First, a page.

Spending on most categories of nonresidential and multifamily construction declined from February to March as contractors struggled to find enough workers and get timely deliveries of materials, according to an analysis the Associated General Contractors of America released May 2 regarding federal spending data.
“Contractors continue to report strong demand for most types of structures, with few owners canceling or postponing planned projects,” said Ken Simonson, the association’s chief economist. “But worker shortages and supply-chain problems, from lockdowns in China to the war in Ukraine, are slowing project completions.”
Construction spending in March totaled $1.73 trillion at a seasonally adjusted annual rate, 0.1 percent above the upwardly revised February rate and 11.7 percent higher than in March 2021. Private residential construction spending accounted for all of the increase in the latest month, rising 1.0 percent for the month and 18.4 percent from March 2021. In contrast, private nonresidential construction spending slumped 1.2 percent from February, although the March total was 8.5 percent higher than in March 2021. Public construction spending slipped 0.2 percent for the month but increased 1.7 percent from the year-ago level.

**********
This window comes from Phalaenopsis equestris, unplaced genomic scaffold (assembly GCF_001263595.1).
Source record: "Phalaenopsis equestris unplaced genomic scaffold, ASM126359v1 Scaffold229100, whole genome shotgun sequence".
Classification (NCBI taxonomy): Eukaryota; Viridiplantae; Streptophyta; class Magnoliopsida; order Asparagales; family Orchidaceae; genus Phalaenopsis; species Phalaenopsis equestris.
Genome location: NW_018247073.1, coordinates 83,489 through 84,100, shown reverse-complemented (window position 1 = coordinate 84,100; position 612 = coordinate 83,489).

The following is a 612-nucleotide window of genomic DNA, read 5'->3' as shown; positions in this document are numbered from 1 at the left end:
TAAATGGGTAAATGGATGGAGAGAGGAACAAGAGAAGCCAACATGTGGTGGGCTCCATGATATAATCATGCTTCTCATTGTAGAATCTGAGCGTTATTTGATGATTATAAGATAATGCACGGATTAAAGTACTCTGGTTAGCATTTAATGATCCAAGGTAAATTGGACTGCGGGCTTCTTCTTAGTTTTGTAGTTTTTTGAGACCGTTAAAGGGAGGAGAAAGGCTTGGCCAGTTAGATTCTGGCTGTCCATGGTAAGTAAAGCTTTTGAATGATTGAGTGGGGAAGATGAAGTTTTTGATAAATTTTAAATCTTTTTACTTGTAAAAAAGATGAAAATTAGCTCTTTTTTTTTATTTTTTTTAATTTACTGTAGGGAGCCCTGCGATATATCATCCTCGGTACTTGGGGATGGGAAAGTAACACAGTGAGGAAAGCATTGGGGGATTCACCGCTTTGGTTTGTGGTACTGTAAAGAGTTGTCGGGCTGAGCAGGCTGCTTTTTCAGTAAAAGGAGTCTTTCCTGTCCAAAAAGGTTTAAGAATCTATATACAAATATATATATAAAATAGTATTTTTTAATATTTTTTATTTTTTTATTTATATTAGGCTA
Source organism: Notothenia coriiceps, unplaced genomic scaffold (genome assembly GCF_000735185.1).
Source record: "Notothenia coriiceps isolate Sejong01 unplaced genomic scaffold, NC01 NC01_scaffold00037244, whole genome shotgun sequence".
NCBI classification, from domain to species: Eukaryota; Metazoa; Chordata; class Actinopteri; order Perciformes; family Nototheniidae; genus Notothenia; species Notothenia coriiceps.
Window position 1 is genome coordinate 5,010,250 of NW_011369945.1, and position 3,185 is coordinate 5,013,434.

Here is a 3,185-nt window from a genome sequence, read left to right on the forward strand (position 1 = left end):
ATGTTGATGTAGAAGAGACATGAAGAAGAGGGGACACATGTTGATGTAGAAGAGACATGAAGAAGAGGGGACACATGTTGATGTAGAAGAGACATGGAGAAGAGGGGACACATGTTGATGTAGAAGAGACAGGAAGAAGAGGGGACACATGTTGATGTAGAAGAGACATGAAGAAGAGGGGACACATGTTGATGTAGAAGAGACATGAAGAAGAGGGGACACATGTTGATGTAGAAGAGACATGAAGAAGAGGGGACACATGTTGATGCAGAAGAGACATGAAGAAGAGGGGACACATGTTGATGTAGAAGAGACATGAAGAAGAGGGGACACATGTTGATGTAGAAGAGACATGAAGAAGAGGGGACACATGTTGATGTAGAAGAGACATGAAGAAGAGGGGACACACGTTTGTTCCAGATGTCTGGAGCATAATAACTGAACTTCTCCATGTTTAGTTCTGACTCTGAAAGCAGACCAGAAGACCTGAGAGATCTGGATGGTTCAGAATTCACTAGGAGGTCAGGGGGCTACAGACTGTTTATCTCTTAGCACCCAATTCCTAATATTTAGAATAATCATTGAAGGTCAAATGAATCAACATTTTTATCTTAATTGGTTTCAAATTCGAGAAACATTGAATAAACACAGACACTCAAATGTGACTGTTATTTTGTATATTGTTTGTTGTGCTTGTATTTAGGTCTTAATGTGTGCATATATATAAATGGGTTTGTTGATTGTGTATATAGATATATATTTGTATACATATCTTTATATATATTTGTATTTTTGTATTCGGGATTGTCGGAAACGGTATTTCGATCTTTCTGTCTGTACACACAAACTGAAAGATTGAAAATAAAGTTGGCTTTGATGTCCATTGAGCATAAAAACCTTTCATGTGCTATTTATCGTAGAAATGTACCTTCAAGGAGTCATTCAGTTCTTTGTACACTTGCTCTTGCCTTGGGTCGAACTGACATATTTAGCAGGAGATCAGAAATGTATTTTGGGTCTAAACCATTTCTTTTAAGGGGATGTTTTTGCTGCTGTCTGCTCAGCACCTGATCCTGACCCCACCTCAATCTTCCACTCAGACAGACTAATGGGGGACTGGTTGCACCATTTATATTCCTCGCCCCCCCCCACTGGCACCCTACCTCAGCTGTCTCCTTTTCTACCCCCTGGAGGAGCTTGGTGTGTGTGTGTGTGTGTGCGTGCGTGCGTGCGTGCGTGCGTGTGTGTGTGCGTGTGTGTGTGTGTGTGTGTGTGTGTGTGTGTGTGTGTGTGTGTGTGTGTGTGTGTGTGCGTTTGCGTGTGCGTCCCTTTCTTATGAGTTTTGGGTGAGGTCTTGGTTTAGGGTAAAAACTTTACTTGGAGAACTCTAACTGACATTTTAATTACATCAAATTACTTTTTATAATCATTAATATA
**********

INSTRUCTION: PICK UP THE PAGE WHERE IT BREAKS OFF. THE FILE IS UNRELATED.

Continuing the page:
Among residential segments, single-family construction added 1.3 percent over the February total and 19.4 percent year-over-year. Multifamily construction fell 0.5 percent in March but rose 3.9 percent from a year earlier. Spending on improvements to existing owner-occupied houses increased 1.1 percent for the month and 22.5 percent year-over-year.
Commercial construction, skidded 1.9 percent in March but gained 15.5 percent year-over-year. Manufacturing construction fell 1.6 percent in March but topped the March 2021 rate by 31.8 percent. Educational construction tumbled 0.8 percent for the month and 6.2 percent year-over-year.